Writing for the web vs writing for print

Tim Bulkeley over at SansBlogue has recently posted about writing differently for the web. I started posting a comment but it grew out of all proportion, so I decided to move it here instead. Tim talks about the need to write more simply on-line than for print and I agree. I think we need to think very carefully about the relationship between content and formatting and I offer the following observations:

  1. For some reason, it is more difficult to follow long, multiclause sentences on line than it is on paper. Shorter, more simple sentences are easier. I wonder if this is because we tend to think of the web as a more informal medium, so we expect less complex material?
  2. I am sure that extended argument is more difficult to follow on line because of the nature of the medium. I know that I tend to want to glance back at a previous part of most extended academic works and this is far more difficult to do on line than in print. I think this is how it works:
  3. Mostly, when people read an academic article, they read with a purpose in mind – to find out more about X. This means that they don’t pay as much attention to some parts of it as they do to other parts, because they really only pay careful attention to the bits than are informing their quest for information about X. The author almost certainly doesn’t have the same purpose in mind in writing as most readers do in reading. Thus, the reader reaches various places in the text where s/he goes “huh? I don’t remember her/him saying that!” and needs to backtrack. I don’t know about others, but some of the way I navigate around a paper text is visual – I know that the bit I want to re-read is on the top of a left-hand page and several pages back. On-line text doesn’t work like this, so there need to be other landmarks. Thus, just dumping a paper text into electronic format doesn’t make it on-line-friendly.
  4. It is also very much more difficult to skim-read effectively on line. We teach our students that in order to get the gist of an author’s argument they should read the abstract (if there is one), then the opening paragraph or two, then the first sentence of each paragraph and then the conclusion. This is reasonably easy to do with a paper text and very much more difficult to do on-line, where it involves constantly moving the text in front of your eyes, rather than working with a stationary text.
  5. I have been proof-reading an PhD thesis for an international student who is now producing his final draft back home and emailing chapters to me for final proofing. I am reading on-line and adding comments/suggested changes electronically and I find it most uncomfortable to read from the top to the bottom of a screen, then move the line at the bottom of the screen to the top. It takes time for me to relocate myself in the text before I can read on. This suggests to me that when writing for on-line rather than print, we need to try write in “chunks” that are no more than a screen long and to format so that each sense unit is easy to find.
  6. I have access to quite a large number of journal articles on line one way and another and I find that I need to print them out in order to be able to get the information that I need out of them. The on-line version is fine for seeing if it has enough information in it to make it worth printing, but not for reading. Some journals offer me the option of html or pdf format, but the html is invariably not formatted well for either on screen on paper reading!!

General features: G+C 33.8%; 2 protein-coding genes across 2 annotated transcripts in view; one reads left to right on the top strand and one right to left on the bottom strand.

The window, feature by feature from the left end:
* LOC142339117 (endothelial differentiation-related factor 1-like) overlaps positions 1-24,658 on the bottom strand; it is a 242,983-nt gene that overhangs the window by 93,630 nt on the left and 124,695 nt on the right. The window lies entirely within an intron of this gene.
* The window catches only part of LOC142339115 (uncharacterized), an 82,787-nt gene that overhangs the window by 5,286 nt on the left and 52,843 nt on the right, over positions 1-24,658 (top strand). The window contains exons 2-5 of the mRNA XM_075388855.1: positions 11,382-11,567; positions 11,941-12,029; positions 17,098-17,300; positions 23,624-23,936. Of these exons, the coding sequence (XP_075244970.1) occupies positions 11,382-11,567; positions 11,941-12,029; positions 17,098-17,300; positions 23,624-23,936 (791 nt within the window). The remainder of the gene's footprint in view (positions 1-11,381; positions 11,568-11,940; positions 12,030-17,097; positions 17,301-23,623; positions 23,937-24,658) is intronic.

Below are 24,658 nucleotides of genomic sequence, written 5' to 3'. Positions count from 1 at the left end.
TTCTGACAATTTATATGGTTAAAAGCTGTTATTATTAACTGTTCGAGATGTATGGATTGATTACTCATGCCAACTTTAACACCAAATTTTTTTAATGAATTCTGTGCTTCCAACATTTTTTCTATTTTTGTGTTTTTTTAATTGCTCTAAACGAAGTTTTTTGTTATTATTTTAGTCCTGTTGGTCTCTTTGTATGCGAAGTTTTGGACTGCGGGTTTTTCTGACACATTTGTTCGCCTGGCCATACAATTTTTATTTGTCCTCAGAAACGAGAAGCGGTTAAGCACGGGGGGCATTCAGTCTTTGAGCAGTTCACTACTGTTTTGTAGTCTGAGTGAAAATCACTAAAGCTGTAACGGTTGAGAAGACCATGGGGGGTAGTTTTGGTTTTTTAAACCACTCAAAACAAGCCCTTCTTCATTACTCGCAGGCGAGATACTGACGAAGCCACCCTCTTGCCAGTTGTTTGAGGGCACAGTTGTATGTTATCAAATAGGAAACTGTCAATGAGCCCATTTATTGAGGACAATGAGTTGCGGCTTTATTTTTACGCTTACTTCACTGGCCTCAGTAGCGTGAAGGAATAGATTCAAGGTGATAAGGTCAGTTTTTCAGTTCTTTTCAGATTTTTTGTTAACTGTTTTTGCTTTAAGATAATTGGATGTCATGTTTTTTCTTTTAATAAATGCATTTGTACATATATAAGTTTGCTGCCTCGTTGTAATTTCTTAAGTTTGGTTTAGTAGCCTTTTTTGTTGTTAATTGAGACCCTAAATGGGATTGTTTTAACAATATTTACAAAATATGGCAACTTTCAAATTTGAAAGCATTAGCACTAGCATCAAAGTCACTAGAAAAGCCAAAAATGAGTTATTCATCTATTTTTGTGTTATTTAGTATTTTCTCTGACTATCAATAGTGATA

7. Even with paper versions, formatting makes a huge difference. I read the manuscript version of April DeConick’s <i>The Thirteenth Apostle</i> while I was working with her at Rice University and then bought a copy of the book when it was published. The published version is much nicer to read because the publisher has paid significant attention to formatting.
  8. There are simple things about web vs print that people often ignore – like:
    • a serif font works better for blocks of print, while a sans serif font works better for blocks of on-screen material so just using the “save for web” option in your wordprocessor to turn your manuscript into html is not a good way to go.
    • two columns are quite nice to read in print, but if the columns are more than a screen long, they are the pits to read on-line because you have to scroll down and then up and then down. ( I wish my daughter’s school would understand this about formatting their newsletter, which is now distributed by email – I try to tell myself that it’s not too environmentally unfriendly to print it if I either use recycled paper or double side it.)
    • there is an optimum number of words per line for comfortable reading of large amounts of information and high resolution displays on large screens put far more than this on your screen, so on-line text needs to be formatted to control this somehow
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One thought on “Writing for the web vs writing for print

  1. You raise some interesting points, but I suppose the decision to use “people” or “men” in 2 Timothy may rest upon whether you wish to employ a “hermeneutics of suspicion” or a “hermeneutics of reconstruction”. The former would recognise that the original author of the text may have only had men in mind, and is thus faithful to the original import. The latter would recognise that the text is a dynamic text and that it is read by an organic community; whatever the “original” meaning may or may not have been, new communities can render words in such a fashion as to include those who were previously marginalised.

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